The First Day in September…


Calls for Socks!! Recently, I posted about my Bootstrap socks again and the interesting heel construction…you work the heel flap back and forth and then kitchener up the bottom of the heel, pick up stitches and power down the foot. Lara Neel calls it the Balbriggan heel.


It’s my first time using this construction. I was super intrigued when I was reading the directions. I wasn’t sure how the fit would be so I slipped it on. The heel feels snug, like it will stay put on your foot.

My one hesitation, I had to pick up stitches under the heel & around the gusset to work the foot and I’m not quit sure how those ridges will feel. But a very large part of me just wants to keep going. It’s only the first sock and I love a good experiment.


Plus I’ve got these lovelies on the go as well. Also from Lara Neel’s Sock Architecture are the Strie socks. They are my first pair of toe-up socks…I’m working them 2 at a time on 2 circulars. It’s goes pretty quickly and I’m excited to get to the heel on this one. I’ve never done a toe-up heel, so it should be an adventure.

It’s funny how I’m willing to jump into new construction with socks and shawls and hats, but when I approach sweater knitting, I balk. I’ve finished the Whispers Top last fall and started the Turia sweater. I comb blogs and Ravelry ogling sweaters and feeling like I just can’t accomplish them. I’m nervous to take my own measurements, swatch, pick a size…and yet I’ve bought yarn! I even cast on Turia, but I’m contemplating ripping it out. I keep hearing about the benefits of Top Down Sweater Construction and I want to try it, and I don’t want to keep going on this sweater if it’s not going to fit.


Linking up with Nicole at Frontier Dreams for Keep Calm Craft On.
& Emily at Snapdragon Crafts for the Love Your Library Challenge!
& Tammy at Life & Yarn for Stitch Along Wednesday (just a little early).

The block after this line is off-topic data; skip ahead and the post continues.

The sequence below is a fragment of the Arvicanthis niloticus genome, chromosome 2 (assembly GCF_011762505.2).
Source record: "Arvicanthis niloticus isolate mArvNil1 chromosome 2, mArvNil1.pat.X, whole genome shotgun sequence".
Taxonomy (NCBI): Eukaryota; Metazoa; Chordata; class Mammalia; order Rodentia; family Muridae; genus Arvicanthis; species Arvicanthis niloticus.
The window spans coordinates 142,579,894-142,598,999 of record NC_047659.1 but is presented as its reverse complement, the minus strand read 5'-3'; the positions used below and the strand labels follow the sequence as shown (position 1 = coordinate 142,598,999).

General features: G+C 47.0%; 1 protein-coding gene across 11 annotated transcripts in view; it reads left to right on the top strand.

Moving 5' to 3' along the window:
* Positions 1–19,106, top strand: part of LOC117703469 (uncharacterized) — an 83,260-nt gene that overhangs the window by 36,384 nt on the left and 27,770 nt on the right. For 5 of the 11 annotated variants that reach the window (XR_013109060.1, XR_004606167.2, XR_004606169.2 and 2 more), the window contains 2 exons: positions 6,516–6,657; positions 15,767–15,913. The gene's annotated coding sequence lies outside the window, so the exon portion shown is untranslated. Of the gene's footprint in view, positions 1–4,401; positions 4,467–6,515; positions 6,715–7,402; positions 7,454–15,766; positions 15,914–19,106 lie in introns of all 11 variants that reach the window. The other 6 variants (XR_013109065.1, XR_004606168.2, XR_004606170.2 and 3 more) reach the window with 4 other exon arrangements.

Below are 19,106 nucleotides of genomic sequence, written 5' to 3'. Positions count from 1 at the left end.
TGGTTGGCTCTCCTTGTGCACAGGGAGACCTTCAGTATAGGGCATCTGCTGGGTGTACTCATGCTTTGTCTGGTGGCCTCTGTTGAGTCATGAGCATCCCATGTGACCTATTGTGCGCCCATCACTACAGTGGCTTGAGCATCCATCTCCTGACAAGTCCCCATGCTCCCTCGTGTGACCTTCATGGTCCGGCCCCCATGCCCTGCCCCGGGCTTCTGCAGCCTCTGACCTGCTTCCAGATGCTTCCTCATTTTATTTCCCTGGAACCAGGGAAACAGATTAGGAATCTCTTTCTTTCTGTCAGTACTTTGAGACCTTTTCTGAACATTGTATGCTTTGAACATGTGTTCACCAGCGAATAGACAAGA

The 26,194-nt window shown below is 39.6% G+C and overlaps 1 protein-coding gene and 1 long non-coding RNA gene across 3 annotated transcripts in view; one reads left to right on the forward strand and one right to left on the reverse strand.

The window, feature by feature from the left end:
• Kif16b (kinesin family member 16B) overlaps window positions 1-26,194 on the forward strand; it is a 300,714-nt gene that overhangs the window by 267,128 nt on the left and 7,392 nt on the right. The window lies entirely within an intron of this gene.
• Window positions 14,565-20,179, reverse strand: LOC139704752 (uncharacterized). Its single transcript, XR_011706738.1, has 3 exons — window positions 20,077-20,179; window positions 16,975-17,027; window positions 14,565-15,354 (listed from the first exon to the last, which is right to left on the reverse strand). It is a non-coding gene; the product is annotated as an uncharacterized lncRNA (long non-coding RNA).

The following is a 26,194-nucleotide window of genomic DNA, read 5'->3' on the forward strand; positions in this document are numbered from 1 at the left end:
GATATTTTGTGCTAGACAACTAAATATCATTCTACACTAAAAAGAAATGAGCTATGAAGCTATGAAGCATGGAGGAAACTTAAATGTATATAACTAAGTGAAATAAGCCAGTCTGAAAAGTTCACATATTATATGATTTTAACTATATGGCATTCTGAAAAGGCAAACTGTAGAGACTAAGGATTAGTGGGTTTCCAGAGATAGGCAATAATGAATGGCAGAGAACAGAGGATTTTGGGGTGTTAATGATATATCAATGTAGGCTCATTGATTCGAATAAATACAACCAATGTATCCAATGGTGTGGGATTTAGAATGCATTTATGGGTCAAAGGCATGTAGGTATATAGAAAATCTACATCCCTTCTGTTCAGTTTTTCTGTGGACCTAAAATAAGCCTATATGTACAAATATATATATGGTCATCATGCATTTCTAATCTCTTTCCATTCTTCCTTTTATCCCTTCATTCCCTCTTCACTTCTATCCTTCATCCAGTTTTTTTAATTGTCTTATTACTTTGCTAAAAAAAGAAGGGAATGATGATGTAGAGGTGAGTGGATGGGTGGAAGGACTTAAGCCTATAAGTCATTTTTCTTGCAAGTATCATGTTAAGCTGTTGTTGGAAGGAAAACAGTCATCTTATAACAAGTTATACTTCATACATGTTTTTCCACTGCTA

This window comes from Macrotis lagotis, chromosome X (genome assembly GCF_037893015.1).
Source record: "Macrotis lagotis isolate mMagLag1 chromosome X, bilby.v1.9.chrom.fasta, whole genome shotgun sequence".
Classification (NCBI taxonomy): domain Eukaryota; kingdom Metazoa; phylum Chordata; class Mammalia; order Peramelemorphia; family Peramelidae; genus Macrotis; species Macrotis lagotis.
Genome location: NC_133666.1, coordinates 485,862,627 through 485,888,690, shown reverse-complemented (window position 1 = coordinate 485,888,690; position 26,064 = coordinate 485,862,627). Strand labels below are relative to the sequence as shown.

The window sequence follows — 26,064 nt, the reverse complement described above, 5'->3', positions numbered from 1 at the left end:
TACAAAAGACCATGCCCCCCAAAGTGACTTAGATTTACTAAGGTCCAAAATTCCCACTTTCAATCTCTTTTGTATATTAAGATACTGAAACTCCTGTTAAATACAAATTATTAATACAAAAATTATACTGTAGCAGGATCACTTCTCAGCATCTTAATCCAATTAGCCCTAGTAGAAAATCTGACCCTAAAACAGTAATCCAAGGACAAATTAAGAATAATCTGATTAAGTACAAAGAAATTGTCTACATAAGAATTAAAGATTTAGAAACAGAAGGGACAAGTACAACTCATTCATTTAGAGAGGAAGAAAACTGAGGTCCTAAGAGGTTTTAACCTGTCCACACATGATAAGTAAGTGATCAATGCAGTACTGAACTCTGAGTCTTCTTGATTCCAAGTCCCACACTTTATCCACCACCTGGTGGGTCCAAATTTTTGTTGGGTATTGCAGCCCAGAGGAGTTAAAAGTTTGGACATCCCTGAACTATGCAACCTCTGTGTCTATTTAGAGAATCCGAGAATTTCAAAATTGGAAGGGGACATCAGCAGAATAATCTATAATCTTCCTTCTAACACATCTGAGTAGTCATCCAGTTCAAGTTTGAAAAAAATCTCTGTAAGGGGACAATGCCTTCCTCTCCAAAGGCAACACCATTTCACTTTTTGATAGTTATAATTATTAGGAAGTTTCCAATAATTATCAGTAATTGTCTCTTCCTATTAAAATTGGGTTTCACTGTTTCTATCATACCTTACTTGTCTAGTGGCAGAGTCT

8 thoughts on “The First Day in September…

  1. Carie

    Socks are great for trying new things aren’t they and it sounds a very interesting heel. Hopefully they’re comfy because they’re very pretty!

  2. Oooh, I’m so curious about that heel! I would be a little worried about ridges too, but come to think of it, there’s nothing that you feel on your foot when you pick up a traditional gusset, so I bet it’ll be the same for this heel. Everytime someone posts about that book it makes me want to pick up a copy even more! Thanks for linking up! šŸ˜€

  3. That heel construction sounds interesting, I’ve not worked one like that before. I tend to knit all my socks toe up and my sweaters I prefer top down lol. I guess it’s what you’re used to šŸ™‚

  4. Best advice I have is to measure a sweater you have that fits well and you love. Take note of width, length from underarm, sleeve length and depth of arm hole. Think about what it is about the sweater you love. Try to find yarn that follows the pattern and the sweater you like. Just go for it!

  5. That heel construction certainly sounds very interesting. I tend to get the same when it comes to knitting sweaters. The time (and usually money) investment is just so much bigger. And you kind of HAVE to swatch for a sweater and I just tend to be so lazy about that. But my goal is to finish at least one more sweater/cardigan in 2015.

  6. Sounds like a fun sock knitting adventure for you. If you do a top down sweater you can try it on as you go, but you do need a super long circular needle (or two circs) to try it on. I find this construction helps alleviate fears of the sweater not fitting and you can adapt the pattern as you go. Once you get past the newness of this style of knitting I think you’ll like it – it’s similar to knitting a toe up sock and you’re tackling that process šŸ˜‰

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